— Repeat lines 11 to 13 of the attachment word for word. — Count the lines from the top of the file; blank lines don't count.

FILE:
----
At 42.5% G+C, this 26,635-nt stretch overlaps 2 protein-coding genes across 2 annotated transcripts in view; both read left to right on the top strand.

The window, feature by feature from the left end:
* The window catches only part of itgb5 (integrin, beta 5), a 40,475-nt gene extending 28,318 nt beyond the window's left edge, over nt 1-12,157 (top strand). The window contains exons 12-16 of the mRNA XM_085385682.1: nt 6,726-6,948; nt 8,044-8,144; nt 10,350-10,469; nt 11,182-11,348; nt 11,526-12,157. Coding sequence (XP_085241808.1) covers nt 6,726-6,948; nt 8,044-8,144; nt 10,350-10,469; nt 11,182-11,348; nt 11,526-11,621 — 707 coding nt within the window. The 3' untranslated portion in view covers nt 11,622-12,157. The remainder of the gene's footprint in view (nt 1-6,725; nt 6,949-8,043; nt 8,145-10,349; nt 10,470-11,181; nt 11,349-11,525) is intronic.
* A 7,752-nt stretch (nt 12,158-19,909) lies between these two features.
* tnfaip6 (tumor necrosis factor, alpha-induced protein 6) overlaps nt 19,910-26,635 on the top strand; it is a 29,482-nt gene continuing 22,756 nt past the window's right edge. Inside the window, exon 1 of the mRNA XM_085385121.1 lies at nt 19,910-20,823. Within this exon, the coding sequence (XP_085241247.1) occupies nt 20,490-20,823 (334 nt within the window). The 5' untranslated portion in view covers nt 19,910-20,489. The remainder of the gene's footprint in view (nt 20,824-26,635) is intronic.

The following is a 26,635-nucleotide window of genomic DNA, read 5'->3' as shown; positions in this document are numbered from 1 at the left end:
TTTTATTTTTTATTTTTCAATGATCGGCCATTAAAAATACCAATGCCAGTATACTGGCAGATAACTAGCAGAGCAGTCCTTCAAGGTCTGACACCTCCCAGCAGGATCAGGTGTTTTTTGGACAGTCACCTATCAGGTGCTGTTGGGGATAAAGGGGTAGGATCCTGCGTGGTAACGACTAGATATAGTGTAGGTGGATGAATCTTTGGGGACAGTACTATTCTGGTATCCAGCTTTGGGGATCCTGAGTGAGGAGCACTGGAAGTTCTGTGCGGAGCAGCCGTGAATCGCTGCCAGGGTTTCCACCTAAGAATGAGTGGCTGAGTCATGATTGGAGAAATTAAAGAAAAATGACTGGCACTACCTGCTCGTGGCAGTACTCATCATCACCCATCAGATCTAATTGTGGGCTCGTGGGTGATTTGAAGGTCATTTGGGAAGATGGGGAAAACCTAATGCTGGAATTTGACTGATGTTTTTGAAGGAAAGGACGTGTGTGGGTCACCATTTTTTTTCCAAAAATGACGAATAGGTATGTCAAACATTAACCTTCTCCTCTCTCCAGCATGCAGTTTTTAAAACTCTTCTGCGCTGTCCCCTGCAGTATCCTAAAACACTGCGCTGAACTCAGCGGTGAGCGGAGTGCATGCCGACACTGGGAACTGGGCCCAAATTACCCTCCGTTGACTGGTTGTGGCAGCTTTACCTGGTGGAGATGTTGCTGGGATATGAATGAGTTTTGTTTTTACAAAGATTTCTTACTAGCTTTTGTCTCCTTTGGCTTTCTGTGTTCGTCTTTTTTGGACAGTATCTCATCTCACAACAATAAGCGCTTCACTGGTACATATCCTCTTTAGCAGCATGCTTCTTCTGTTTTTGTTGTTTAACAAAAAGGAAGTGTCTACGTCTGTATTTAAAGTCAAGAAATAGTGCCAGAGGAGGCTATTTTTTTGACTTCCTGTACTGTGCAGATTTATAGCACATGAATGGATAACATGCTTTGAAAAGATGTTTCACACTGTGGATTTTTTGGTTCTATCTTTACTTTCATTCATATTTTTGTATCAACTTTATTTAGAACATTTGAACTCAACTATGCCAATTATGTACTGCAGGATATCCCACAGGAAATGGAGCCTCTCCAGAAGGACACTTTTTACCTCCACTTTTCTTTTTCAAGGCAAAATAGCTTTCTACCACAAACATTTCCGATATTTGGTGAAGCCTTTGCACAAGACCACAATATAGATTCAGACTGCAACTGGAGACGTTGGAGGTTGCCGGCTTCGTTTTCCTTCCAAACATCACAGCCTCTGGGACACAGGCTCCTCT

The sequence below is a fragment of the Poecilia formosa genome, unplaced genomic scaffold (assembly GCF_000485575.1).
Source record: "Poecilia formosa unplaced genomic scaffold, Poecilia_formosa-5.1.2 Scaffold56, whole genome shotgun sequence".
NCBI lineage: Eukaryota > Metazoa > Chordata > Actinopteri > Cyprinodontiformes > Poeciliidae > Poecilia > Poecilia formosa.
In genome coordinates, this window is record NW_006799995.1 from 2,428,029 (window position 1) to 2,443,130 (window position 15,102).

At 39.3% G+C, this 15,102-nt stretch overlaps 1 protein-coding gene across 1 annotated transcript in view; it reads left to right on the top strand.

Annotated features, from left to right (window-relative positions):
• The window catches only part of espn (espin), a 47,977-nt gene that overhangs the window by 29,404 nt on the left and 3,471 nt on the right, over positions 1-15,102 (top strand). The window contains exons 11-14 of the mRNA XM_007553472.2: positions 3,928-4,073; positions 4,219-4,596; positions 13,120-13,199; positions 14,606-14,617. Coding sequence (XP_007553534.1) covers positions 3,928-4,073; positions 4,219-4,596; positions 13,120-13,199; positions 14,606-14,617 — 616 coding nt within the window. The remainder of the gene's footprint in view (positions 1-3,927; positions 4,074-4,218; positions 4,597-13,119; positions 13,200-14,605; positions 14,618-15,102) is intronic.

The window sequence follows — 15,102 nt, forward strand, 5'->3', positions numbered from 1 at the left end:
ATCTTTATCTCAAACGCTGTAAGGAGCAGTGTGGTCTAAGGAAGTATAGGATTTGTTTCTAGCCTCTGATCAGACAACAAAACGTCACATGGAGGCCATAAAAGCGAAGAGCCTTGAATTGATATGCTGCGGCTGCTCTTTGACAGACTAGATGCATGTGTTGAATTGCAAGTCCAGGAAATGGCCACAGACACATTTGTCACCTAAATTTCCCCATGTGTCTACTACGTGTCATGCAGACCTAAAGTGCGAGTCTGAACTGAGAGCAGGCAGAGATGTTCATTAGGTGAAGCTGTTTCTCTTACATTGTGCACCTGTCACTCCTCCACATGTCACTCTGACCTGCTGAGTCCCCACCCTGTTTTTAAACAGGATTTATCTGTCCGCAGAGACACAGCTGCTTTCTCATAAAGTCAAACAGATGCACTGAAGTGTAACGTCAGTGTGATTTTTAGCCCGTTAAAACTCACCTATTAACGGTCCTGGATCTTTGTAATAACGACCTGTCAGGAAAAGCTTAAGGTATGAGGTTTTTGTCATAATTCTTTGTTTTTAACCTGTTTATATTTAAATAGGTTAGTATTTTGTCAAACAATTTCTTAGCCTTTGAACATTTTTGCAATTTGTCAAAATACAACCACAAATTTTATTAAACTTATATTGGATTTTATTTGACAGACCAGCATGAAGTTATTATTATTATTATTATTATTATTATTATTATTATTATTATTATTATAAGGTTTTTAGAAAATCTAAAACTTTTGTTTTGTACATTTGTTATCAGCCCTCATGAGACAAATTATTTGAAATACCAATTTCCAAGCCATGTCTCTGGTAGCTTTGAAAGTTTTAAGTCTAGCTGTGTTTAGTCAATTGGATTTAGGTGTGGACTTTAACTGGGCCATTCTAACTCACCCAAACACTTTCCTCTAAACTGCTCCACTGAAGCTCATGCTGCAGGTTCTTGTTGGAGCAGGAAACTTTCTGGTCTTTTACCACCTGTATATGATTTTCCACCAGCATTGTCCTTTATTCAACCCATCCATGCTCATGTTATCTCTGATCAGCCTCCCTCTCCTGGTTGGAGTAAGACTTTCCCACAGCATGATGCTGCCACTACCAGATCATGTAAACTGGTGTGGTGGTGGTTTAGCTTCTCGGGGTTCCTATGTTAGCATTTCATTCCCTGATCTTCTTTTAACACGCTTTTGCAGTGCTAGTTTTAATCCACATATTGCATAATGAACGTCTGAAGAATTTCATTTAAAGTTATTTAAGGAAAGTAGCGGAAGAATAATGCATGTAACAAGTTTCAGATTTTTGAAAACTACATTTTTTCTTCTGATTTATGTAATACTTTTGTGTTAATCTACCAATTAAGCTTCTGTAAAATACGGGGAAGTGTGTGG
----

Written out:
In genome coordinates, this window is record NW_006799995.1 from 2,428,029 (window position 1) to 2,443,130 (window position 15,102).

At 39.3% G+C, this 15,102-nt stretch overlaps 1 protein-coding gene across 1 annotated transcript in view; it reads left to right on the top strand.

Annotated features, from left to right (window-relative positions):